I recently finished reading The Emotional Brain: The Mysterious Underpinnings of Emotional Life by Joseph Ledoux. LeDoux is a well known and well respected researcher who specializes in studying, well, emotions. That’s his official specialty. Unofficially, I feel he should also be considered a specialist in taking complex ideas and breaking them down into easy-to-understand concepts.
The Emotional Brain: The Mysterious Underpinnings of Emotional Life goes through the neural and chemical processes involved in experiencing a feeling. Should be simple, right? We all know what feelings are, so this should be easy, right? Wrong. LeDoux starts at the beginning, with the idea that emotions really are only a label, an easy way for us to describe and talk about something the brain does. As a scientist, LeDoux is more interested in the “what the brain does” aspect of experiencing an emotion, in uncovering the mechanisms responsible for creating what we describe as a feeling.
This book takes the reader through the scientific journey of discovering how we experience an emotion. After reading this book, you will have a better understanding of:
- The definition of an emotional system. What is an emotion, really?
- A description of how the emotional system takes sensory information and uses it to produce a response. This response could behavioral (e.g. what we do and how we act), autonomic (e.g. how our heart rate responds), and/or hormonal (e.g. what our brain does chemically).
- The definition of a “cortical sensory buffer” and how that is involved in creating an emotional experience.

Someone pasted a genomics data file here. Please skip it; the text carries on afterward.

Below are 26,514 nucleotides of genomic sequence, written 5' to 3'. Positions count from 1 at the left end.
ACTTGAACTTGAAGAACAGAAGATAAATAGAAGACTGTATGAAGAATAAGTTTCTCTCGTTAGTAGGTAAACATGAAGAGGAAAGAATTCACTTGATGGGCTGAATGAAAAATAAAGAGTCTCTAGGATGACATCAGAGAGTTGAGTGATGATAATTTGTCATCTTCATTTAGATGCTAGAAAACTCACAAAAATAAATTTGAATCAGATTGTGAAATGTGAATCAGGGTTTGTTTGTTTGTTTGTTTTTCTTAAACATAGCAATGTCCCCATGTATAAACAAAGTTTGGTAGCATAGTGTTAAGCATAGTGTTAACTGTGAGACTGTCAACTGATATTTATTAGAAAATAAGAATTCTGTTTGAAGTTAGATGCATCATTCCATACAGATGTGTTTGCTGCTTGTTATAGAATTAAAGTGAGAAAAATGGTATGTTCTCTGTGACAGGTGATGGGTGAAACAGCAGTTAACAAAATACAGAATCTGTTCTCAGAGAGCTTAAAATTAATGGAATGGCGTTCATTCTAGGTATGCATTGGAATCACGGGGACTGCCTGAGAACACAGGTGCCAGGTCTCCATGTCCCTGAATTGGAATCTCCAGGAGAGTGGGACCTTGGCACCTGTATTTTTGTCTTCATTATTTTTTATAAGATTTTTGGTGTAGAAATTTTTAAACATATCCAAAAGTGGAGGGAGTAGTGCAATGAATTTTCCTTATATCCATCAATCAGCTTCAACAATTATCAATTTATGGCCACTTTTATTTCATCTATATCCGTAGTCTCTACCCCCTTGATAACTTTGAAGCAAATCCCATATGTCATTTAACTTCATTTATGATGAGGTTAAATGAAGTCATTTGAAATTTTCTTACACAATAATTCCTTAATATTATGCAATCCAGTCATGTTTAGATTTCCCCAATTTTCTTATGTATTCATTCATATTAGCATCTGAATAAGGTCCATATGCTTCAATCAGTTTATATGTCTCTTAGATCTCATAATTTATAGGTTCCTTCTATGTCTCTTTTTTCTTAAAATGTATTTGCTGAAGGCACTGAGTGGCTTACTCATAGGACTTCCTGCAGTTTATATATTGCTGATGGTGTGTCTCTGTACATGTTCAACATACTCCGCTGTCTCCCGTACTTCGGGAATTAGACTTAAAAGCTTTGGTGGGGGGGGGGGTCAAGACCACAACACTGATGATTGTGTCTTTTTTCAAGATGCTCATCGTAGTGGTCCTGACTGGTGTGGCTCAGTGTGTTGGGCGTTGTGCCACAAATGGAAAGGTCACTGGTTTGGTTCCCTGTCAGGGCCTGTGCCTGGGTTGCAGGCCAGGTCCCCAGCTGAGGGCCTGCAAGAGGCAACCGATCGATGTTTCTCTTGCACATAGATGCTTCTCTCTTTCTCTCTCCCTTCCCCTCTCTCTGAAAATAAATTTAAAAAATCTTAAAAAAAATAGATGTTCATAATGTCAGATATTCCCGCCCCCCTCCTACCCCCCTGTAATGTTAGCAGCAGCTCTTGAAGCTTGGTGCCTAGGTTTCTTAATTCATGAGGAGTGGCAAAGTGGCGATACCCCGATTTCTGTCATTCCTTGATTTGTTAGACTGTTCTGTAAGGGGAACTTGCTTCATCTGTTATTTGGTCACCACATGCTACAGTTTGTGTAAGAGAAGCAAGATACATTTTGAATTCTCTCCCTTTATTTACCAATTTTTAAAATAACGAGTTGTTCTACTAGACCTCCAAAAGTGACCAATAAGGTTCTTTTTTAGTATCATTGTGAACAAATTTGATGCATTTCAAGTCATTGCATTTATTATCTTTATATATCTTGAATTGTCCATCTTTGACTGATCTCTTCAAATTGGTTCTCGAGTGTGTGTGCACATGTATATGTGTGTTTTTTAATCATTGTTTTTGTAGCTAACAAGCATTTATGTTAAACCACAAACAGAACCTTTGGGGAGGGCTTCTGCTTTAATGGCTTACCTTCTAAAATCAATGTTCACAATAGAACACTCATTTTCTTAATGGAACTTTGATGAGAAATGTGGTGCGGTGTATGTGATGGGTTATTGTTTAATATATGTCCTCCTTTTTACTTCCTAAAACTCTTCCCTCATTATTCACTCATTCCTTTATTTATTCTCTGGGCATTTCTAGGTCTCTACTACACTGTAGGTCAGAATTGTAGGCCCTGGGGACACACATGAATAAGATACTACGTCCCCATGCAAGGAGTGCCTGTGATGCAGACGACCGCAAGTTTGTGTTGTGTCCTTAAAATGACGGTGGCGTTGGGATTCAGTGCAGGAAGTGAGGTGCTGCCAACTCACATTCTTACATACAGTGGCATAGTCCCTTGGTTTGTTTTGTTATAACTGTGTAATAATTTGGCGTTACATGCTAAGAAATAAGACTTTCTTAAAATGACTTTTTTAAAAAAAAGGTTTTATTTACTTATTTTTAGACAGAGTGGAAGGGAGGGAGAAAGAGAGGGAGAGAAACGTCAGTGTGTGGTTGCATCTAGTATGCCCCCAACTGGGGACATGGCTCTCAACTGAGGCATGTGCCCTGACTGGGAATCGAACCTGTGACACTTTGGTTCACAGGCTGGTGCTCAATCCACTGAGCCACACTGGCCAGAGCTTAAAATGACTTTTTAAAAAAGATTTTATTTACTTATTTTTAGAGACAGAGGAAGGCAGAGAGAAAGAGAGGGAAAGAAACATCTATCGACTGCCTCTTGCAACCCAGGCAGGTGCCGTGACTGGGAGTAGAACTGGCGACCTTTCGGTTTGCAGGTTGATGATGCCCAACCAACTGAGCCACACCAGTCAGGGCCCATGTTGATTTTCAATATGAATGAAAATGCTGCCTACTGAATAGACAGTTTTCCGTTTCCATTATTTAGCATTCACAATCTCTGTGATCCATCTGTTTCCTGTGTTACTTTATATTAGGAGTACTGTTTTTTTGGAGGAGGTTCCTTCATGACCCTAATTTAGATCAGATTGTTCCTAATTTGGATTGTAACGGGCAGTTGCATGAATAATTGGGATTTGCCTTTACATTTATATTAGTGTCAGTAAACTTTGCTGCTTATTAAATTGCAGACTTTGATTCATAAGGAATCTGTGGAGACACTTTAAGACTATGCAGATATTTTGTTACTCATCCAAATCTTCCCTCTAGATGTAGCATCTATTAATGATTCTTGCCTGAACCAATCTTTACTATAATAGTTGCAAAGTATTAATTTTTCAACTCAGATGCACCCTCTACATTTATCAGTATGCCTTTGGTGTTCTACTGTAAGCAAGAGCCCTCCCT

- What is Baddeley’s “working memory” system and how that is involved in creating an emotional experience? In short, our working memory system takes the short-term information (e.g. sensory information such as the lion roar we are hearing) and integrates it with our long-term memory (e.g. have we experienced this or heard this roar before?).
- A description of how our body naturally provides feedback that is then used to influence our emotional response.
If this seems confusing and “over your head,” do not worry – LeDoux is a master at taking time to explain each step and each bit of new information in a way that makes it easy to understand. He systematically takes the reader through the theory and research needed to really grasp and comprehend that point.
I highly recommend The Emotional Brain: The Mysterious Underpinnings of Emotional Life to the music therapist (or the layperson!) interested in understanding how our brain works. Although LeDoux focuses on emotions, the information also provides an insight into how our brain takes information and uses, or responds, to it. At 300+ pages, it may take some time, but it is well worth the read.